Lurasidone is an atypical antipsychotic medication approved for the treatment of schizophrenia over a dose range of 40–160 mg/day. This study examined D2 receptor occupancy and its association with clinical improvement and side effects in patients with schizophrenia or schizoaffective disorder following repeated doses of 80, 120, or 160 mg/day of lurasidone.
Twenty-five patients with The Diagnostic and Statistical Manual of Mental Disorders, 4th ed. (DSM-IV) diagnoses of schizophrenia or schizoaffective disorder were washed out of their antipsychotic medications (5 half-lives) and randomly assigned to 80, 120, or 160 mg/day of lurasidone. Subjects were imaged with 18F-fallypride at baseline and at steady-state lurasidone treatment to determine D2 receptor occupancy.
Blood lurasidone concentration (plus major metabolite), but not dose, significantly correlated with D2 receptor occupancy. D2 receptor occupancy in several subcortical structures is associated with positive but not negative symptom improvement or the presence of movement symptoms.
Blood concentrations greater than 70 ng/mL may be required to achieve a 65% occupancy level in subcortical areas. Intersubject blood concentrations at fixed dose were highly variable and may account for the lack of dose correlations.
Positron emission tomography (PET) occupancy data suggest that greater than 65% occupancy can be achieved across the dose range of 80–160 mg/day and that some patients require higher doses to achieve antipsychotic efficacy; this finding supports prior randomized clinical trial results.
Central line-associated bloodstream infection (CLABSI) is a national target for mandatory reporting and a Centers for Medicare and Medicaid Services target for value-based purchasing. Differences in chart review versus claims-based metrics used by national agencies and groups raise concerns about the validity of these measures.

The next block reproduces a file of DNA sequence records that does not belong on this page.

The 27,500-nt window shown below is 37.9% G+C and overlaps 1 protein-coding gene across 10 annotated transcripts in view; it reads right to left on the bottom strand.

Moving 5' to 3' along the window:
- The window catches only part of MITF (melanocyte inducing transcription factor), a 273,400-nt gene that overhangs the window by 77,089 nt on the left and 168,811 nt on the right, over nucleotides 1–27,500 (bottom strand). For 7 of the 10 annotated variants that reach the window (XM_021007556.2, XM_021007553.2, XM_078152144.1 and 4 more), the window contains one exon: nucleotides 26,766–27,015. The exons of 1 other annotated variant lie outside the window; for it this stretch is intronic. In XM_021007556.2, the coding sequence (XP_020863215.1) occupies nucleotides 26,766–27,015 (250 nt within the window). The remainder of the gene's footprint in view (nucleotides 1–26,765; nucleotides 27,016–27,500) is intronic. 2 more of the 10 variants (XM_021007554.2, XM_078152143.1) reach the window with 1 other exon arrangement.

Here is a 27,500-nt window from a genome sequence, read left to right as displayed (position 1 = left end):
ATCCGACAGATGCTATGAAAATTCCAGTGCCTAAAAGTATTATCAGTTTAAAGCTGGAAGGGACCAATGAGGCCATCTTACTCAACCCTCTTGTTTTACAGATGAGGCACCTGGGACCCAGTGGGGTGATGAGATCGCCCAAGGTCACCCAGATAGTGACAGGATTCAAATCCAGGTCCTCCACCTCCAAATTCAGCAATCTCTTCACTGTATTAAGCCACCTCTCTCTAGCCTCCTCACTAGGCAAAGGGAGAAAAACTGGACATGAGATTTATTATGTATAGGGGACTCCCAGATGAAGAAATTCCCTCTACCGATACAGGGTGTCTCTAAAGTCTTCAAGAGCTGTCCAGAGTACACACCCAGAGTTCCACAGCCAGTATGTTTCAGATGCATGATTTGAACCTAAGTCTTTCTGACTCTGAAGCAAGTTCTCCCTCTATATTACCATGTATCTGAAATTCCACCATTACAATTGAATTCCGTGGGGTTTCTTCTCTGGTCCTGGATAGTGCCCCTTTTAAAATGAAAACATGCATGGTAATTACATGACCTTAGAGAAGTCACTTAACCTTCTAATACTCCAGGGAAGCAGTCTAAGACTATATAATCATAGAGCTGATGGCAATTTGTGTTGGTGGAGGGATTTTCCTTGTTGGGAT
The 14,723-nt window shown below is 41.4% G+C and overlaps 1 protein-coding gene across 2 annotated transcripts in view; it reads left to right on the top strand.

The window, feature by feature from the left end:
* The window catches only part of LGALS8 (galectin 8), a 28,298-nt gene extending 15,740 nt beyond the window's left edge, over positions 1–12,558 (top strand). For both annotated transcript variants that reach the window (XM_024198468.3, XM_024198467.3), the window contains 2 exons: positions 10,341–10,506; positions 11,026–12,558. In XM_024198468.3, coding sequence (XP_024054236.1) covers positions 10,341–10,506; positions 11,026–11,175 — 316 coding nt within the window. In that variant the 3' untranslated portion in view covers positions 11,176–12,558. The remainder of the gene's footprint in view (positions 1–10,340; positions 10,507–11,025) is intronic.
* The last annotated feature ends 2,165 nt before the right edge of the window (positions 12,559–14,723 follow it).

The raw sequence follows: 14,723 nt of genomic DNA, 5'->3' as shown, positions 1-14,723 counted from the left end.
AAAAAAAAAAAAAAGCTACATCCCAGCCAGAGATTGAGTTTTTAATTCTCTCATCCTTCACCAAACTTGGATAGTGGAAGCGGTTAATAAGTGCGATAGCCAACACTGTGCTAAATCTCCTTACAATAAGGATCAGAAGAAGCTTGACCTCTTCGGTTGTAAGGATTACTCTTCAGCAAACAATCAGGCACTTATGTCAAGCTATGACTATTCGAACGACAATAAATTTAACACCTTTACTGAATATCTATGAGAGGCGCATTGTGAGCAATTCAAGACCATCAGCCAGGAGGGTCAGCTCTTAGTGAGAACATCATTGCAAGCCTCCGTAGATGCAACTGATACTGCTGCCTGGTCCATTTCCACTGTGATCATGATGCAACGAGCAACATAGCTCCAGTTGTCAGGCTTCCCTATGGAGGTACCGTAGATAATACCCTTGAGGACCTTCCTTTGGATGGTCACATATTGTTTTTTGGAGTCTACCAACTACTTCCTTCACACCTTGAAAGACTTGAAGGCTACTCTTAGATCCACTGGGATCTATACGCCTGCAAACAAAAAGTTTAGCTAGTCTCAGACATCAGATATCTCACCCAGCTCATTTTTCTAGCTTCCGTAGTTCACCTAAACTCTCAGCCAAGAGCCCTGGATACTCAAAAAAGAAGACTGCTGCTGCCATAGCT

Evaluate consistency and reasons for discordance among chart review and claims-based CLABSI events.
We conducted 2 multicenter retrospective cohort studies within 6 academic institutions. A total of 150 consecutive patients were identified with CLABSI on the basis of National Healthcare Safety Network (NHSN) criteria (NHSN cohort), and an additional 150 consecutive patients were identified with CLABSI on the basis of claims codes (claims cohort). Ail events had full-text medical record reviews and were identified as concordant or discordant with the other metric.
In the NHSN cohort, there were 152 CLABSIs among 150 patients, and 73.0% of these cases were discordant with claims data. Common reasons for the lack of associated claims codes included coding omission and lack of physician documentation of bacteremia cause. In the claims cohort, there were 150 CLABSIs among 150 patients, and 65.3% of these cases were discordant with NHSN criteria. Common reasons for the lack of NHSN reporting were identification of non-CLABSI with bacteremia meeting Centers for Disease Control and Prevention (CDC) criteria for an alternative infection source.
Substantial discordance between NHSN and claims-based CLABSI indicators persists. Compared with standardized CDC chart review criteria, claims data often had both coding omissions and misclassification of non-CLABSI infections as CLABSI. Additionally, claims did not identify any additional CLABSIs for CDC reporting. NHSN criteria are a more consistent interhospital standard for CLABSI reporting.
Recent Hα surveys such as SHS and IPHAS have improved the completeness of the Galactic planetary nebula (PN) census. We now know of ∼3000 PNe in the Galaxy, but this is far short of most estimates, typically ~25 000 or more for the total population. The size of the Galactic PN population is required to derive an accurate estimate of the chemical enrichment rates of nitrogen, carbon, and helium. In addition, a high PN count (>20 000) is strong evidence that most main-sequence stars of mass 1–8 M⊙ will go through a PN phase, while a low count (<10 000) argues that special conditions (e.g. close binary interactions) are required to form a PN. We describe a technique for finding hundreds more PNe using the existing data collections of the digital sky surveys, thereby improving the census of Galactic PNe.